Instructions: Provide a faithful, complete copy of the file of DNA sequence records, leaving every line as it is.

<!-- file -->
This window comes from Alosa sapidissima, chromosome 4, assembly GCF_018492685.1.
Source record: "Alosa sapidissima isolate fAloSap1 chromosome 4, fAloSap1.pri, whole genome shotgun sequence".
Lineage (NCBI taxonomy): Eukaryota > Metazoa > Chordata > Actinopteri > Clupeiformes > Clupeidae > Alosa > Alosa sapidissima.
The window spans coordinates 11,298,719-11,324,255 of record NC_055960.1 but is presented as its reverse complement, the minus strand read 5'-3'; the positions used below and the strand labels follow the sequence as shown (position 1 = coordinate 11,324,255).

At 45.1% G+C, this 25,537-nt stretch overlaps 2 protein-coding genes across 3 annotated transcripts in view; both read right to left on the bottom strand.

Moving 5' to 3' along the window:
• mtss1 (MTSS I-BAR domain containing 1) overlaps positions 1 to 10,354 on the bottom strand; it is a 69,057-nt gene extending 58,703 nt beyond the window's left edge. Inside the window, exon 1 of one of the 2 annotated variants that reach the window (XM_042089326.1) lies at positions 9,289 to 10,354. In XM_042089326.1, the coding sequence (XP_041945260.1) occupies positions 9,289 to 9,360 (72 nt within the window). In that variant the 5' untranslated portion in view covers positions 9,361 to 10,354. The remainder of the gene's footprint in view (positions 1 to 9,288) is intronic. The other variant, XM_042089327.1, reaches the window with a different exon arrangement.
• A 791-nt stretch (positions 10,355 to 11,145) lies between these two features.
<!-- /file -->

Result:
This window comes from Alosa sapidissima, chromosome 4, assembly GCF_018492685.1.
Source record: "Alosa sapidissima isolate fAloSap1 chromosome 4, fAloSap1.pri, whole genome shotgun sequence".
Lineage (NCBI taxonomy): Eukaryota > Metazoa > Chordata > Actinopteri > Clupeiformes > Clupeidae > Alosa > Alosa sapidissima.
The window spans coordinates 11,298,719-11,324,255 of record NC_055960.1 but is presented as its reverse complement, the minus strand read 5'-3'; the positions used below and the strand labels follow the sequence as shown (position 1 = coordinate 11,324,255).

At 45.1% G+C, this 25,537-nt stretch overlaps 2 protein-coding genes across 3 annotated transcripts in view; both read right to left on the bottom strand.

Moving 5' to 3' along the window:
• mtss1 (MTSS I-BAR domain containing 1) overlaps positions 1 to 10,354 on the bottom strand; it is a 69,057-nt gene extending 58,703 nt beyond the window's left edge. Inside the window, exon 1 of one of the 2 annotated variants that reach the window (XM_042089326.1) lies at positions 9,289 to 10,354. In XM_042089326.1, the coding sequence (XP_041945260.1) occupies positions 9,289 to 9,360 (72 nt within the window). In that variant the 5' untranslated portion in view covers positions 9,361 to 10,354. The remainder of the gene's footprint in view (positions 1 to 9,288) is intronic. The other variant, XM_042089327.1, reaches the window with a different exon arrangement.
• A 791-nt stretch (positions 10,355 to 11,145) lies between these two features.